If this security drill is strictly followed, chances of a hijacking could be reduced by 90 per cent. There could still be a 10 per cent threat due to the hijackers somehow managing to take arms inside due to the negligence or complicity of the airport as well as the airline security staff or their intimidating the pilot by pretending to be armed, even though they may not have arms.

To eliminate even this 10 per cent possibility of a hijacking, many airlines have well-trained security staff travelling on each flight under the cover of either passengers or cabin crew members. The effectiveness of these in-flight security officers depends on the deniability of their presence. For in-flight security duties, the El Al of Israel takes serving and retired officers of the Shin Bet, the Israeli equivalent of our Intelligence Bureau, and Ya'ma'm, the Israeli equivalent of our National Security Guards. Shin Bet officers under the cover of airline staff are also attached to the traffic counter at the airport to scrutinise the travel documents of the passengers and study their psychological profile. Those responsible for in-flight security duties are issued with weapons with specially-designed low-intensity, low-impact bullets, which would enter the human body, but not exit. To prevent damage to the aircraft in cross-fire, the fuselage is armour-plated. They are also given well-concealable transmitting sets to discreetly transmit to the ground all the happenings in the cabin if the plane is hijacked. The plane has concealed cameras in the cockpit, cabin and toilets. These security measures have ensured 100 per cent security of El Al flights. While El Al's airport and off-airport facilities have been subject to terrorist attacks, an El Al flight was successfully hijacked only once in 1968.


The crisis management drill comes into force if an aircraft is hijacked due to a failure of preventive measures. The drill deals with the management of the relatives, the media, the aircraft and the hijackers, preparation of the groundwork for commando intervention, if it becomes necessary and, has operational, psychological and political aspects.

The operational aspect focusses on ensuring that the aircraft remains in an airport of our territory, if possible, or otherwise, in an airport of a friendly country and does not go to an airport in a hostile country and collection of intelligence and other inputs needed for commando intervention.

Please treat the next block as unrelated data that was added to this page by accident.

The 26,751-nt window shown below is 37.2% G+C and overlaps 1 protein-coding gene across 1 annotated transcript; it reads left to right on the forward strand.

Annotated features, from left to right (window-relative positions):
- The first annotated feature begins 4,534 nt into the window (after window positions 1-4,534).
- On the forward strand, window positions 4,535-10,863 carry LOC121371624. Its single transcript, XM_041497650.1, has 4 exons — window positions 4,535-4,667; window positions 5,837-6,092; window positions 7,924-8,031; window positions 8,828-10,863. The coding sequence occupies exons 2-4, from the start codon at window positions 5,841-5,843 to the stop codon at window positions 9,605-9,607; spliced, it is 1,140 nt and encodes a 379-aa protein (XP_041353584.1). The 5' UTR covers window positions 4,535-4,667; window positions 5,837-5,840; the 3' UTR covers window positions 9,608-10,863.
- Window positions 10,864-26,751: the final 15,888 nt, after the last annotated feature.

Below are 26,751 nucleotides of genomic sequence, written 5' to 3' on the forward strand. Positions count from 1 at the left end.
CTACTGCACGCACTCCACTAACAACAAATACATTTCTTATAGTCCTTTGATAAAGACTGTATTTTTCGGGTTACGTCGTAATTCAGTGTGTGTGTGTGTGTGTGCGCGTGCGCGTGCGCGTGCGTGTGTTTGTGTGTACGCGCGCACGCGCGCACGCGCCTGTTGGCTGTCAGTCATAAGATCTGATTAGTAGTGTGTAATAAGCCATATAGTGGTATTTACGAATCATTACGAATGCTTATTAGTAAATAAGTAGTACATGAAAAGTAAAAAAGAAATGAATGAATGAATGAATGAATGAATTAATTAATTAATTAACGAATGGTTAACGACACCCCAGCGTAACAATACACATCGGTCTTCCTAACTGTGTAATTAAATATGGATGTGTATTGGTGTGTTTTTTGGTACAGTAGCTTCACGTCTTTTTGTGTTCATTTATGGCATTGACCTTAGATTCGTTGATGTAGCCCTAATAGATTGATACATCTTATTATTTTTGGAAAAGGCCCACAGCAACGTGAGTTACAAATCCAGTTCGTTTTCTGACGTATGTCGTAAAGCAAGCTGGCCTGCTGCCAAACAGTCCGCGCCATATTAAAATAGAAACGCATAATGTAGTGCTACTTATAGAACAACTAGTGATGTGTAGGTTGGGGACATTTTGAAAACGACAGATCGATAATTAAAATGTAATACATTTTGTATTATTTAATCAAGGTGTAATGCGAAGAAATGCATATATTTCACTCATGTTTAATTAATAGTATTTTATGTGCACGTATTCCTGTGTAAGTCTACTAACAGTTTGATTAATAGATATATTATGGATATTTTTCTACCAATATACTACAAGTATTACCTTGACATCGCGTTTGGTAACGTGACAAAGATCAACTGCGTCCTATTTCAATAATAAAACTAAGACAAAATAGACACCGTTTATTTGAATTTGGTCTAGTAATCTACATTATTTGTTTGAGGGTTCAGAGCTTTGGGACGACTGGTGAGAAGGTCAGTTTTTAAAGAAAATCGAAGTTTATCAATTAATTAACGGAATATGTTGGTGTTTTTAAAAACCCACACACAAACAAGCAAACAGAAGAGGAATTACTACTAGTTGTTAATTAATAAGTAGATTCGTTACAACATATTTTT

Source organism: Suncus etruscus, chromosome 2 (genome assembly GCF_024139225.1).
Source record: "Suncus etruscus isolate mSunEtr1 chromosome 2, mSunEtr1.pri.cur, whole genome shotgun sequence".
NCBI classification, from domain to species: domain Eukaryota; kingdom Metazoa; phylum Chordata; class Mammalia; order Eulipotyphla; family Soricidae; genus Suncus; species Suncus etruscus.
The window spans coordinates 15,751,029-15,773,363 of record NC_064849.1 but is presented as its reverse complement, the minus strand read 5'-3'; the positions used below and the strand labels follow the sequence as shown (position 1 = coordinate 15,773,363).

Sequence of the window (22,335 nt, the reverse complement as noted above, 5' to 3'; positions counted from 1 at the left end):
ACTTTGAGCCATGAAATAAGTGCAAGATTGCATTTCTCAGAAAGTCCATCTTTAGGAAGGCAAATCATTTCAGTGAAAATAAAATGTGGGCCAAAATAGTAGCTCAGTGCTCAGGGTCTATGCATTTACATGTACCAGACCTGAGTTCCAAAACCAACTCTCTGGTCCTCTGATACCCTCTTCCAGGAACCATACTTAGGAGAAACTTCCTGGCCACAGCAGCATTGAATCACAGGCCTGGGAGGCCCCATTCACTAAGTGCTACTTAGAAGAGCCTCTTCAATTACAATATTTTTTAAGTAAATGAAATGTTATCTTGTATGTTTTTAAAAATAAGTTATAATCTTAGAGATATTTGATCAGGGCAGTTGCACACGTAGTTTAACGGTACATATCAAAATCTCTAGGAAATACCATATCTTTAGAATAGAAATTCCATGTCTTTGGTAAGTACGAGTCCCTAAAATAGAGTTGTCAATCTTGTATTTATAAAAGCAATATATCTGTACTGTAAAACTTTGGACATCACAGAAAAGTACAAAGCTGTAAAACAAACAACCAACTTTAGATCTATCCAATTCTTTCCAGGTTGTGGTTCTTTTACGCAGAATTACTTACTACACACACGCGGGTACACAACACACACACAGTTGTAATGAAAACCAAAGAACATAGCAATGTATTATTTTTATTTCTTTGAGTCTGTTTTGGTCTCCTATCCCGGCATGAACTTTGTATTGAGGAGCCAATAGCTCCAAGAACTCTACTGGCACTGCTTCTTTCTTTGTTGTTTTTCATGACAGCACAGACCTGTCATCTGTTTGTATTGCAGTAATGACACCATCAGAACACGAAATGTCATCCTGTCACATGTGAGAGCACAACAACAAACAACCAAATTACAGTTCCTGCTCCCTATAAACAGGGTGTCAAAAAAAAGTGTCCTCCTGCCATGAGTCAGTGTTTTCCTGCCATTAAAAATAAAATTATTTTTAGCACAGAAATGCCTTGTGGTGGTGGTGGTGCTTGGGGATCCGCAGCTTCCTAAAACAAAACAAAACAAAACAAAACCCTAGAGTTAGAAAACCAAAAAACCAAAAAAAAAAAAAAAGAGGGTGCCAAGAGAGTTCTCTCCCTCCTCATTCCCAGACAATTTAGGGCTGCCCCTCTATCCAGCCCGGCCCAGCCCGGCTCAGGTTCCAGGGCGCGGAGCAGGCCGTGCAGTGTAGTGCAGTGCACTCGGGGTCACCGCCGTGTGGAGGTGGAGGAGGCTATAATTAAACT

The psychological aspect focusses on keeping up the morale of the relatives of the passengers, encouraging self-restraint in media coverage till the hijacking is terminated and keeping the hijackers engaged in negotiations in order to persuade them to give up the hijacking, if possible, and give time to the commandos to prepare themselves for intervention, if necessary.

The political aspect relates to winning the co-operation of other countries and our own political parties in terminating the hijacking.

The hijacking of an Indian Airlines plane to Kandahar in December,1999, brought to light the following serious deficiencies in our national security management (NSM):
• The failure of the intelligence and counter-intelligence machinery to detect the presence and activities of the HUM (Harkat-ul-Mujahideen)hijackers in Mumbai since November 5,1999.

• The failure of the Govt. of India and the Indian Airlines security set-ups to ensure an effective second line of security at the Kathmandu airport, knowing fully well the security vaccum there.

• The failure of the crisis management group to have the plane grounded at Amritsar, when it first landed there.

• The failure of the Govt. of India to persuade the United Arab Emirates (UAE) authorities to have the plane detained at Dubai, as they did with the 1984 hijacking of an IA plane by the Sikh extremists.

• The delay in starting the negotiations at Kandahar, knowing fully well that once we let the plane reach hostile territory in Kandahar, we had no other option, but to negotiate.

• The total lack of coherence and professionalism in the handling of the crisis by the crisis management groups at the political and professional levels. (30-3-08)
(The writer is Additional Secretary (retd), Cabinet Secretariat, Govt. of India, New Delhi, and, presently, Director, Institute For Topical Studies, Chennai. E-mail: )